Maignan’s transfer fee was around $16m, plus bonuses, and his reported salary is around $5.5m. He has been one of Milan’s outstanding performers, both in terms of consistency and in delivering the extraordinary in big moments, like the Napoli clash (not just the penalty save, but the stops he made late-on in the first leg, to preserve a 1-0 home win).
Leao’s tale is more complicated. Here too, Milan have to make a decision: extend his deal or see him leave in the summer, when he’s likely to negotiate a deal in excess of $100m in transfer fees. Leao undoubtedly does the extraordinary very, very well. His combination of unpredictability, agility and raw speed can make him unplayable. A winger who beats an opponent in a wide area is the equivalent to the old line about “everybody having a plan until they get punched in the face”: it busts open the most disciplined of defensive set-ups. He chips in with goals and assists, often when Milan need them most. And he has that Mbappesque quality of appearing out of nowhere.
THIS RUN FROM RAFAEL LEÃO TO SET UP OLIVER GIROUD. ???? pic.twitter.com/BAcU8kdZe7
— CBS Sports Golazo ⚽️ (@CBSSportsGolazo) April 18, 2023
On the flipside, he can disappear from games for stretches and his work off the ball isn’t as resolute or disciplined as some critics would like it to be. He turns 24 in June and the sense is he could turn into Thierry Henry or he could end up being Anthony Martial (nice player — when fit — not quite Henry).
Making that assessment — and putting together a “red-line” offer, just as they did with Donnarumma — is tough enough. But there’s a major wrinkle here, a key decision made years before by successive tribunals which complicates matters to no end.
– Stream on ESPN+: LaLiga, Bundesliga, more (U.S.)
In May of 2018, when Leao was at Sporting in Portugal, a group of 50 hardcore fans — unhappy with the club’s performances — burst into the club’s training ground and attacked players and staff. He was 18 at the time, had made just three first team appearances and had just signed a contract that paid him a basic salary of $70,000 a year. He and a group of other players filed a motion to have their contracts terminated for “just cause,” citing fears for their safety following the attack and claiming the club’s president at the time, Bruno de Carvalho, had used inflammatory language, effectively inciting the riot.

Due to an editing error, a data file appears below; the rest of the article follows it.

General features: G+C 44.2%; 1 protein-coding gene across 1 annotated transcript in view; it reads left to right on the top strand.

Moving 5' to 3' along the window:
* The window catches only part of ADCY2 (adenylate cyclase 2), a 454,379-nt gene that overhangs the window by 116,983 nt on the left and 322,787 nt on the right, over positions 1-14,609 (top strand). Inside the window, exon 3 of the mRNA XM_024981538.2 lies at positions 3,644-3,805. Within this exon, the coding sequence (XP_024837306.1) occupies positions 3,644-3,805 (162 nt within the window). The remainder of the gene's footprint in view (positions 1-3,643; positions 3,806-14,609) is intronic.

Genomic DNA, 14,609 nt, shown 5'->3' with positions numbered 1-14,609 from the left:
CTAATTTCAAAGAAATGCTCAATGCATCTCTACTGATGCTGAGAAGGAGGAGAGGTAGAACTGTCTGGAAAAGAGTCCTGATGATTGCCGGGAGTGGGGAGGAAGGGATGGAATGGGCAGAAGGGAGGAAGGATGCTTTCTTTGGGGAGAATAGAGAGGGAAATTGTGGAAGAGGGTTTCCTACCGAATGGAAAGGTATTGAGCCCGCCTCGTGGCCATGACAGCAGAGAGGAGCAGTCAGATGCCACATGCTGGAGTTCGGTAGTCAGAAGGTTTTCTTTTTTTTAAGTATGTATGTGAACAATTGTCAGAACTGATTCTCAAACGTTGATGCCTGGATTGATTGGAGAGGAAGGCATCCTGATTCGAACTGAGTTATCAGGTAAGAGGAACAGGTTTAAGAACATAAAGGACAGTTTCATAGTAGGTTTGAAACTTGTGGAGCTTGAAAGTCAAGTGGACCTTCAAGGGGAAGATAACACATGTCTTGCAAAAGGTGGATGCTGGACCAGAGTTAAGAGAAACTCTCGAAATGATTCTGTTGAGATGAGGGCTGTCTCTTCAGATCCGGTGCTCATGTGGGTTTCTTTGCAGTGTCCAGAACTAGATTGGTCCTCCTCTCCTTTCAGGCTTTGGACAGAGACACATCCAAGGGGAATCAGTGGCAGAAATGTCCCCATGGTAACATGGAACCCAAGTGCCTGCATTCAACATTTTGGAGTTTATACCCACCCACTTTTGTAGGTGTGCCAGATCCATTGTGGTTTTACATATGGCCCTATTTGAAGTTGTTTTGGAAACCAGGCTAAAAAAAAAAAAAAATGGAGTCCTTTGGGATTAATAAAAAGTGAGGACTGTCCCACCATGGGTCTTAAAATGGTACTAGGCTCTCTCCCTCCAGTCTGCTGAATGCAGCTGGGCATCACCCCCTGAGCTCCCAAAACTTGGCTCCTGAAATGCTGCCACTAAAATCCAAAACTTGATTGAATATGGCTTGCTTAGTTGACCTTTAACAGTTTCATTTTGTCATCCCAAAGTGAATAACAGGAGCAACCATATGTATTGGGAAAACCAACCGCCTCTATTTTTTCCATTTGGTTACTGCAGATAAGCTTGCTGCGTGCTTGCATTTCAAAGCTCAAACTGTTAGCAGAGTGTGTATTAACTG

A Portuguese tribunal found in his favour, granting him free agency and allowing him to join Lille. This set in motion a complicated series of legal events involving Portuguese courts, the Court of Arbitration for Sport in Lausanne and FIFA’s Dispute Resolution Chamber (DRC). (If you’re into sports law, you can read some of the nitty gritty here).
A year later, Lille transferred Leao to Milan, for a fee of around $33 million. In the meantime, Sporting argued that Leao was not entitled to rescind his contract and a court ruled that he needs to pay €16.5m in compensation. That too is under appeal, but for now, Leao had to pay up. And since it’s money he doesn’t have — he currently earns around $2.5m a season — every month a fifth of his pay check is set aside to repay Sporting. (The Portuguese club have also taken legal action to seek compensation from Lille, at a minimum a hefty cut of the profit they made when they transferred him to Milan.)
And this makes Milan’s decision devilishly complex. The money Leao owes Sporting has to come into the equation but to what degree? And, if, say, Leao demands a transfer fee of €100m, can Sporting come back and claim a part of those proceeds, based on the fact that he should never have been allowed to leave their club?
All questions for lawyers and tribunals. All matters that underscore just how important it is to make the right decisions at the right numbers. Maignan and Leao are players who turn games in an instant. They are what transform football games into legitimate contests: otherwise, the better team with the better players would always win. A fan might say that’s priceless. Milan know it has a price. The tricky thing is figuring out just what that price should be.